John O. Brennan, Obama’s chief counterterrorism adviser, is a leading contender for the CIA job if he wants it, officials said. If Brennan goes ahead with his plan to leave government, Michael J. Morell, the agency’s acting director, is the prohibitive favorite to take over permanently. Officials cautioned that the White House discussions are still in the early stages and that no decisions have been made.
Petraeus’s resignation last week after revelations of an extramarital affair has complicated what was already an intricate puzzle to reassemble the administration’s national security and diplomatic pieces for Obama’s second term.
The process has become further complicated by congressional ire at not being told that Petraeus was under FBI investigation, on top of what are likely to be contentious closed-door hearings this week on the administration’s actions surrounding the Sept. 11 attack on the U.S. diplomatic mission in Benghazi, Libya.
Rice, one of an inner circle of aides who have been with Obama since his first presidential campaign in 2007, is under particular fire over the Benghazi incident, in which U.S. Ambassador J. Christopher Stevens and three other Americans were killed.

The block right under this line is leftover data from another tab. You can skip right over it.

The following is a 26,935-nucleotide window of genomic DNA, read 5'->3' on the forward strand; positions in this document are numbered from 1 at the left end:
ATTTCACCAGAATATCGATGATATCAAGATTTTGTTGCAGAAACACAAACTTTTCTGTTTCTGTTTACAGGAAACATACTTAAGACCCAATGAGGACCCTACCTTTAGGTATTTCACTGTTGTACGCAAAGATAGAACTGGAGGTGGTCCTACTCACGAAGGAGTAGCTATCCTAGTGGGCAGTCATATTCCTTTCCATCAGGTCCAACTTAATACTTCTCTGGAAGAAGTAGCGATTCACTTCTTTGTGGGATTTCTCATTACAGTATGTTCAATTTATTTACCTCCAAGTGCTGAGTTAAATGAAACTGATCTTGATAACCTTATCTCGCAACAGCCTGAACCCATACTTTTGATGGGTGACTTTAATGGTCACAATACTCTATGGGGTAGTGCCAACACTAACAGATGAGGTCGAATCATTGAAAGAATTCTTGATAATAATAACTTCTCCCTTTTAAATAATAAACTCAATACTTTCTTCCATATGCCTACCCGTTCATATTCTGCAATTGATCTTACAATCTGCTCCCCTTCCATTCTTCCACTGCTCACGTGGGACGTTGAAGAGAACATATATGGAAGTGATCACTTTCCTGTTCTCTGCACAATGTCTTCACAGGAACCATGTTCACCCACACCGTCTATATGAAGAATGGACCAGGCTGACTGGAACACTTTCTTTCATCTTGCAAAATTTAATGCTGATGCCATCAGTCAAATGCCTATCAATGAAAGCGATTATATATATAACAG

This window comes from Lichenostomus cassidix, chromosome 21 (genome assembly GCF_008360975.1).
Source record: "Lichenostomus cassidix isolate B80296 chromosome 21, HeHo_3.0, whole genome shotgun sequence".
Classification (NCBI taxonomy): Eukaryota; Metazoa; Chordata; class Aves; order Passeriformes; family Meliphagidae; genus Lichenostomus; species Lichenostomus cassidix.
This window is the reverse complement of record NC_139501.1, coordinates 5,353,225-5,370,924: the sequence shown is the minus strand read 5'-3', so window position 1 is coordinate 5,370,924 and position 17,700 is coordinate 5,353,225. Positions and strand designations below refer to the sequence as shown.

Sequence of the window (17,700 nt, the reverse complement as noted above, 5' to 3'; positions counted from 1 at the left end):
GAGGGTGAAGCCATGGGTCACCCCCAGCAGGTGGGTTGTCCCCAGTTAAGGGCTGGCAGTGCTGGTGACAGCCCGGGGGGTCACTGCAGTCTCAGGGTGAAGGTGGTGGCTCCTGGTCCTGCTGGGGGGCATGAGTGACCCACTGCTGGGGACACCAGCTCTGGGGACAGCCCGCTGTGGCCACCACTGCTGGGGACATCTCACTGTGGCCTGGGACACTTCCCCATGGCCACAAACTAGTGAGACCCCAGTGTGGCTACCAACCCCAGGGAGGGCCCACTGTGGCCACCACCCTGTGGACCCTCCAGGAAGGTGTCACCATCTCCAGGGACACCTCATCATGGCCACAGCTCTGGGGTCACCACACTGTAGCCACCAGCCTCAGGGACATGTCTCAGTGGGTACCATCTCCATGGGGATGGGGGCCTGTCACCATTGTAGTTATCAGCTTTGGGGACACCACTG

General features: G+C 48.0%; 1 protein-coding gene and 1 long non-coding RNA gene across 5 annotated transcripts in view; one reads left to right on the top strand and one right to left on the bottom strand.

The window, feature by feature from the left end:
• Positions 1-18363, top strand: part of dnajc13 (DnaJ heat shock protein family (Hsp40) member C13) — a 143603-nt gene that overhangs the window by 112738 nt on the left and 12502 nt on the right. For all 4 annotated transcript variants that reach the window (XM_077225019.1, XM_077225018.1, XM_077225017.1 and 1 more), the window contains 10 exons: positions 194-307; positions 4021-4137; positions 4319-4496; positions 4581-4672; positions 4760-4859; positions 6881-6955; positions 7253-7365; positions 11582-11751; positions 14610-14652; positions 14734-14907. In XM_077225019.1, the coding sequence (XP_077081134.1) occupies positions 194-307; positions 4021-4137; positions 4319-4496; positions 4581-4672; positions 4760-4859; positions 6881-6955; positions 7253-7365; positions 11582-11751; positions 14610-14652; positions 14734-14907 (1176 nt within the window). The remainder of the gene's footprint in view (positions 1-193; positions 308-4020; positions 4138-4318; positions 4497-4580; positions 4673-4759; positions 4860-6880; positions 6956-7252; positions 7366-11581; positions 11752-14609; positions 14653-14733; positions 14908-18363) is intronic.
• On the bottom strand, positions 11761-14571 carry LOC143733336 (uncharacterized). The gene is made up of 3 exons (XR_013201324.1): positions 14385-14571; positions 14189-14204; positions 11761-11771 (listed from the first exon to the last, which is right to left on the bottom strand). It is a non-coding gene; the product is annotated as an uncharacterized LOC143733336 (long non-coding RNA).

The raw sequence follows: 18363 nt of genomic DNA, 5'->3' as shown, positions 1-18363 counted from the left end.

Some Republican lawmakers have suggested that she was part of what they suspect was an initial election-related attempt to portray the attack as a peaceful demonstration that turned violent, rather than what the administration now acknowledges was an organized terrorist assault.
Rice’s description, days after the attack, of a protest gone wrong indicated that she either intentionally misled the country or was incompetent, Sen. Lindsey O. Graham (R-S.C.) said Sunday. Rice, he said, “would have an incredibly difficult time” winning Senate confirmation as secretary of state.
But several White House officials said Obama is prepared to dig in his heels over her nomination to replace Hillary Rodham Clinton, who has long said she will serve only one term.
Rice’s post-Benghazi remarks on several television news shows were merely a recitation of administration talking points drawn directly from intelligence available at the time, said the senior administration officials, who agreed to discuss the closely held transition planning on the condition of anonymity.
Tommy Vietor, spokesman for the National Security Council, said the White House would not comment on personnel matters.
The upcoming hearings and an independent State Department review of the Benghazi attack — being led by retired diplomat Thomas Pickering and retired Adm. Mike Mullen, a former chairman of the Joint Chiefs of Staff — may reveal some intelligence lapses and security missteps, one official said. But they will also demonstrate that there was no attempt at subterfuge, the official added.